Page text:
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Dennis Taylor (born Denis Taylor; 19 January 1949) is a retired professional snooker player and current BBC snooker commentator.

Dennis Taylor
Dennis Taylor, 2004.jpg
Dennis Taylor in 2004
Born (1949-01-19) 19 January 1949 (age 70)
Coalisland, County Tyrone, Northern Ireland
Sport country Northern Ireland
Professional1972–2000
Highest ranking2 (1979/1980)
Career winnings£1,426,294[1]
Highest break141: 1987 Carling Challenge
Century breaks79[1]
Tournament wins
Ranking2
Non-ranking17
World Champion1985

Winner of two ranking events, he is best known for winning the 1985 World Championship, beating World number one Steve Davis on the final black in one of the sport's most memorable finals. He also won the Grand Prix in 1984 and the Masters in 1987. Taylor is also well known for his sense of humour and his trademark oversized spectacles.[2] He made regular appearances on the snooker game show Big Break.

CareerEdit

Early careerEdit

Taylor turned professional in 1972 and made his world championship debut in 1973, narrowly losing to Cliff Thorburn in the first round.[3] After world semi-final losses in 1975 and 1977, Taylor reached his first World Championship final in 1979, but lost 16–24 to debutant Terry Griffiths.[3][4]

Having reached the semi-final of the World Championship in 1984, losing to Steve Davis, Taylor was playing very well as he began the 1984/85 season. In September, however, he was devastated by the sudden death of his mother, which caused him to withdraw from the Jameson International. His first ranking event win came later in 1984, when he won the Rothmans Grand Prix by beating Cliff Thorburn 10–2 in the final.

The 1985 finalEdit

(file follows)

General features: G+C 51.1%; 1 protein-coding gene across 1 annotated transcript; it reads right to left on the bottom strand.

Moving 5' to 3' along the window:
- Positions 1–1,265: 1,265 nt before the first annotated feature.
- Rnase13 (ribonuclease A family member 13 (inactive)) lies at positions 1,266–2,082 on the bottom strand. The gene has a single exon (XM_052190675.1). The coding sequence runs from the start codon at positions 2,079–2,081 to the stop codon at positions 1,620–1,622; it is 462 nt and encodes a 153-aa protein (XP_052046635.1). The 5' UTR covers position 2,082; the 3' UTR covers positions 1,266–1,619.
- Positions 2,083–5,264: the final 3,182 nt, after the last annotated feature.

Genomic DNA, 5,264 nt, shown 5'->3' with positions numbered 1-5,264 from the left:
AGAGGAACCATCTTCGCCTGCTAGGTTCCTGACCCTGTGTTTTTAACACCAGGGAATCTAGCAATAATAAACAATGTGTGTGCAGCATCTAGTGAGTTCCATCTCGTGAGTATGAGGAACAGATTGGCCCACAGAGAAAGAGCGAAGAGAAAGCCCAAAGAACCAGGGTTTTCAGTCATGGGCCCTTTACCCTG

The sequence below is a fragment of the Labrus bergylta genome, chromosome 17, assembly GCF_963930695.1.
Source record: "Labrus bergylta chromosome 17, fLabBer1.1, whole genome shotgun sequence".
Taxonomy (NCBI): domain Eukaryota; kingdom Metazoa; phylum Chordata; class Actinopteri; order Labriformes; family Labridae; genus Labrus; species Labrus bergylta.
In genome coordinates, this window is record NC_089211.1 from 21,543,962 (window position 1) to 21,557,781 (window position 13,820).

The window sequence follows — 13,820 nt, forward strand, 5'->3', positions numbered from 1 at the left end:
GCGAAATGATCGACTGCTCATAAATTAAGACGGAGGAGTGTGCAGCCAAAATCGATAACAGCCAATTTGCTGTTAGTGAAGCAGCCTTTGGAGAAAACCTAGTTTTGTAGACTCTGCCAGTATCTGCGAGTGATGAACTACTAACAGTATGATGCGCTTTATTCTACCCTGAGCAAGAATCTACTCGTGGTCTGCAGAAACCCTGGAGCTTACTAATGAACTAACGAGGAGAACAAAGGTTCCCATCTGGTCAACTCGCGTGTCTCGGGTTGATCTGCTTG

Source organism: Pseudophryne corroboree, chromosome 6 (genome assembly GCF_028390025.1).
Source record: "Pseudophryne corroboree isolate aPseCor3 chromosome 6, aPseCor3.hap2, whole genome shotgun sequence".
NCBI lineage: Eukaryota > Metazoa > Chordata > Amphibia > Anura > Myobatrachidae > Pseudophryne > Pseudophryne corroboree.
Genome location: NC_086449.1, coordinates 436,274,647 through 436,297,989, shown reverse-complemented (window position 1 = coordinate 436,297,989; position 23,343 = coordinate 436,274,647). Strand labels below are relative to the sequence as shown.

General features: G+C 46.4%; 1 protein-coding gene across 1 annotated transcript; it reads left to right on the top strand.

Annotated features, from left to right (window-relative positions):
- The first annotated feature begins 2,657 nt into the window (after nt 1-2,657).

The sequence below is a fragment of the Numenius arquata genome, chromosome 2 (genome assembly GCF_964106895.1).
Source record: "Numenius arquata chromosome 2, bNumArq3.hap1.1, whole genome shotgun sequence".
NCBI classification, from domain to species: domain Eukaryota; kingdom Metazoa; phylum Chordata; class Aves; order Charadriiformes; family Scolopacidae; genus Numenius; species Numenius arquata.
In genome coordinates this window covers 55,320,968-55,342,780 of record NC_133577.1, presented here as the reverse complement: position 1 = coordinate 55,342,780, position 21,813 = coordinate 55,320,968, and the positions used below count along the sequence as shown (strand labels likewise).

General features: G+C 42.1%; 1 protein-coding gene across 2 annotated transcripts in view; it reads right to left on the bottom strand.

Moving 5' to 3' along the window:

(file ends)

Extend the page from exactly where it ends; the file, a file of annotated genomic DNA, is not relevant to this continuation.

Later that season he reached his second world final in 1985, where he faced Steve Davis, world number one, reigning world champion and the dominant player of the 1980s. Taylor trailed 0–8 after the first session, but bounced back to trail 7–9 and 15–17 and then level at 17–17. In an incredibly tense final frame, the score was 62–44 to Davis with only the brown, blue, pink and black still on the table. While Davis needed only the brown, Taylor needed all the colours. He potted a long brown, which he says was one of his best ever shots under pressure.

A tricky blue and a difficult pink also went in, bringing the frame score to 62–59 to ensure that, for the first time ever, the title would be decided on the black ball. Taylor eventually potted the black after Davis had missed a tricky cut into the top pocket and, amid euphoric scenes watched by over 18 million viewers well after midnight on live BBC television, took the title at the relatively advanced age of 36.

Davis later drily commented that the match had all been there "in black and white". The World Championship win added to Taylor's popularity. On his return to Coalisland with the world trophy he was mobbed by the town's inhabitants, and he appeared widely on television thereafter.

Later careerEdit

Taylor reached the Rothmans Grand Prix final again in autumn 1985, and again faced Davis in a match that went to a deciding frame, but this time was beaten 9–10. As with all other first-time world champions so far, Taylor succumbed to the "Crucible curse" on his return to the Crucible Theatre the following year and lost 6–10 to Mike Hallett in the opening match, humorously acknowledging defeat by putting his handkerchief on the end of his cue to resemble a white flag. He won the Benson & Hedges Masters in 1987, beating Alex Higgins 9–8 in the final, having trailed 5–8. Taylor often credits his comeback win to having heard that Higgins's manager had ordered a Wall's Viennetta to celebrate their impending victory.[citation needed]